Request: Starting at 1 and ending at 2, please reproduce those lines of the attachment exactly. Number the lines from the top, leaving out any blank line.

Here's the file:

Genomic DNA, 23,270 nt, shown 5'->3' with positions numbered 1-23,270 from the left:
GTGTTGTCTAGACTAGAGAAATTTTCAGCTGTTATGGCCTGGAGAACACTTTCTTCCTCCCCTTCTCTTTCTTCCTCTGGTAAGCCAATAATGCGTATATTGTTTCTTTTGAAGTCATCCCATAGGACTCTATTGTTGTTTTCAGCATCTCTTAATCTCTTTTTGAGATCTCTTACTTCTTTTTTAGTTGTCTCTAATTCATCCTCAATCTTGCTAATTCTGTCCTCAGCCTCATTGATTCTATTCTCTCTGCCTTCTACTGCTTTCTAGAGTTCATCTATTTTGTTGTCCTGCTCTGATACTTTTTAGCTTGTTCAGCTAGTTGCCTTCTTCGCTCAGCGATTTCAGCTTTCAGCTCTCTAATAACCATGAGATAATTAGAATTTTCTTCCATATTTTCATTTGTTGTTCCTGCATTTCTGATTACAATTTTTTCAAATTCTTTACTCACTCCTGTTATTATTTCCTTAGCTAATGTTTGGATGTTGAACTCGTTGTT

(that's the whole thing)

Genomic DNA, 23,270 nt, shown 5'->3' with positions numbered 1-23,270 from the left:
GTGTTGTCTAGACTAGAGAAATTTTCAGCTGTTATGGCCTGGAGAACACTTTCTTCCTCCCCTTCTCTTTCTTCCTCTGGTAAGCCAATAATGCGTATATTGTTTCTTTTGAAGTCATCCCATAGGACTCTATTGTTGTTTTCAGCATCTCTTAATCTCTTTTTGAGATCTCTTACTTCTTTTTTAGTTGTCTCTAATTCATCCTCAATCTTGCTAATTCTGTCCTCAGCCTCATTGATTCTATTCTCTCTGCCTTCTACTGCTTTCTAGAGTTCATCTATTTTGTTGTCCTGCTCTGATACTTTTTAGCTTGTTCAGCTAGTTGCCTTCTTCGCTCAGCGATTTCAGCTTTCAGCTCTCTAATAACCATGAGATAATTAGAATTTTCTTCCATATTTTCATTTGTTGTTCCTGCATTTCTGATTACAATTTTTTCAAATTCTTTACTCACTCCTGTTATTATTTCCTTAGCTAATGTTTGGATGTTGAACTCGTTGTT